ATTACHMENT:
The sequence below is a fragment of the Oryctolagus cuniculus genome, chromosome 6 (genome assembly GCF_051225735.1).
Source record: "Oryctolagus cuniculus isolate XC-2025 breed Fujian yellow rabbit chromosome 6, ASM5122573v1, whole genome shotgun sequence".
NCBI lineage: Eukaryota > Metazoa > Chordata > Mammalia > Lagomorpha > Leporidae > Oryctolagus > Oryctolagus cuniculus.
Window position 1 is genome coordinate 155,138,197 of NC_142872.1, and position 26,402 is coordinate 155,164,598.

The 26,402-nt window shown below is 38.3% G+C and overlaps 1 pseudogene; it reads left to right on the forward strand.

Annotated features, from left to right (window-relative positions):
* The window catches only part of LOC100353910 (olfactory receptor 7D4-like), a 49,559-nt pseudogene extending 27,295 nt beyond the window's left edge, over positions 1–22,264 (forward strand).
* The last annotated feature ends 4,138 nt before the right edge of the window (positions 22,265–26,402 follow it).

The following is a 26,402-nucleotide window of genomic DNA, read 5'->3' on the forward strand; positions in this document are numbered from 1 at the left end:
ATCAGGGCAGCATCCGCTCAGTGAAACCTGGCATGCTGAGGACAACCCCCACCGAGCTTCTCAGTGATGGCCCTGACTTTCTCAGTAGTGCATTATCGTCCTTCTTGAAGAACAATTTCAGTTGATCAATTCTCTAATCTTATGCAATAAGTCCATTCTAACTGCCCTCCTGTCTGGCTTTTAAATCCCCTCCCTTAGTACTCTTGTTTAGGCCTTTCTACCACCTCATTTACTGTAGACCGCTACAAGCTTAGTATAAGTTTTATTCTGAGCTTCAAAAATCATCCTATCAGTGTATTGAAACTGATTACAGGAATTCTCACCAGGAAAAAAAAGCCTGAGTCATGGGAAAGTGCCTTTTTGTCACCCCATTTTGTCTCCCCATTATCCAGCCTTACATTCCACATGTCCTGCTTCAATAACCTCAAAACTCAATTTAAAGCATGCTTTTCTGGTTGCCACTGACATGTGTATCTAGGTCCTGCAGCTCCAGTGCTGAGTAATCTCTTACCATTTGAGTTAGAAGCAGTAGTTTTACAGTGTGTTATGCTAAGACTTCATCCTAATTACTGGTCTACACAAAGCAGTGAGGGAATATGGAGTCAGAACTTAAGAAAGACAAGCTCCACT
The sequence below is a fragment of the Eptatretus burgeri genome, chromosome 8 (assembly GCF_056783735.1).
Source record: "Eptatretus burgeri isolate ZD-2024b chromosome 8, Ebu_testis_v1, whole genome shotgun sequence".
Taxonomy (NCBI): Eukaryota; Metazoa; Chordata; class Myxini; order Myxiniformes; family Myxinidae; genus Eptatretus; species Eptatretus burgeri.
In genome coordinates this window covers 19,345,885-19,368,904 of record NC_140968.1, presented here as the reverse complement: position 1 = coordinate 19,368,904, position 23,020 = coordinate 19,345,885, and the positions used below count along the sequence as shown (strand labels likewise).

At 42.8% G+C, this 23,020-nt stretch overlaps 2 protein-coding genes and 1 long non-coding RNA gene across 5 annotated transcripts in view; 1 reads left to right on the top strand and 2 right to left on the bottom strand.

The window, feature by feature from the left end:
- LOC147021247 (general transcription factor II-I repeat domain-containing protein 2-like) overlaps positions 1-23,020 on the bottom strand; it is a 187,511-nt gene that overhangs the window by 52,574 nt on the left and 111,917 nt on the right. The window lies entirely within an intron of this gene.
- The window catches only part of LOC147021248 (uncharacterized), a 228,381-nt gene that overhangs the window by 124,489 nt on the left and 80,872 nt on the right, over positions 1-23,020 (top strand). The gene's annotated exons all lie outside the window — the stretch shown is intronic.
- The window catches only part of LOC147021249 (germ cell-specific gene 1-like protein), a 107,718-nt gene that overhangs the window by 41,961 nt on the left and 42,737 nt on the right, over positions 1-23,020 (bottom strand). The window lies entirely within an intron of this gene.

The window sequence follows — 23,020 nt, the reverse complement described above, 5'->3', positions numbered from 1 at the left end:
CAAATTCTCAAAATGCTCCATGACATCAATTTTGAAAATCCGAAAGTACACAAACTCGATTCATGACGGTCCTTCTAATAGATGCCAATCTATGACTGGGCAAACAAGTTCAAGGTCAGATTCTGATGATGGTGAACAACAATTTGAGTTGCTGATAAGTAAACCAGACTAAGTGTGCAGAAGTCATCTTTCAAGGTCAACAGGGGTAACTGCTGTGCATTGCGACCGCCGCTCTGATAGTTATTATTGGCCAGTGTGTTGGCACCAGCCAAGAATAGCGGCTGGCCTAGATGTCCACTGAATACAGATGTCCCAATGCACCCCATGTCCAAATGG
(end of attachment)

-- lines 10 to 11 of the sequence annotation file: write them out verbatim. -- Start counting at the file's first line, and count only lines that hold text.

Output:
ATCAGGGCAGCATCCGCTCAGTGAAACCTGGCATGCTGAGGACAACCCCCACCGAGCTTCTCAGTGATGGCCCTGACTTTCTCAGTAGTGCATTATCGTCCTTCTTGAAGAACAATTTCAGTTGATCAATTCTCTAATCTTATGCAATAAGTCCATTCTAACTGCCCTCCTGTCTGGCTTTTAAATCCCCTCCCTTAGTACTCTTGTTTAGGCCTTTCTACCACCTCATTTACTGTAGACCGCTACAAGCTTAGTATAAGTTTTATTCTGAGCTTCAAAAATCATCCTATCAGTGTATTGAAACTGATTACAGGAATTCTCACCAGGAAAAAAAAGCCTGAGTCATGGGAAAGTGCCTTTTTGTCACCCCATTTTGTCTCCCCATTATCCAGCCTTACATTCCACATGTCCTGCTTCAATAACCTCAAAACTCAATTTAAAGCATGCTTTTCTGGTTGCCACTGACATGTGTATCTAGGTCCTGCAGCTCCAGTGCTGAGTAATCTCTTACCATTTGAGTTAGAAGCAGTAGTTTTACAGTGTGTTATGCTAAGACTTCATCCTAATTACTGGTCTACACAAAGCAGTGAGGGAATATGGAGTCAGAACTTAAGAAAGACAAGCTCCACT
The sequence below is a fragment of the Eptatretus burgeri genome, chromosome 8 (assembly GCF_056783735.1).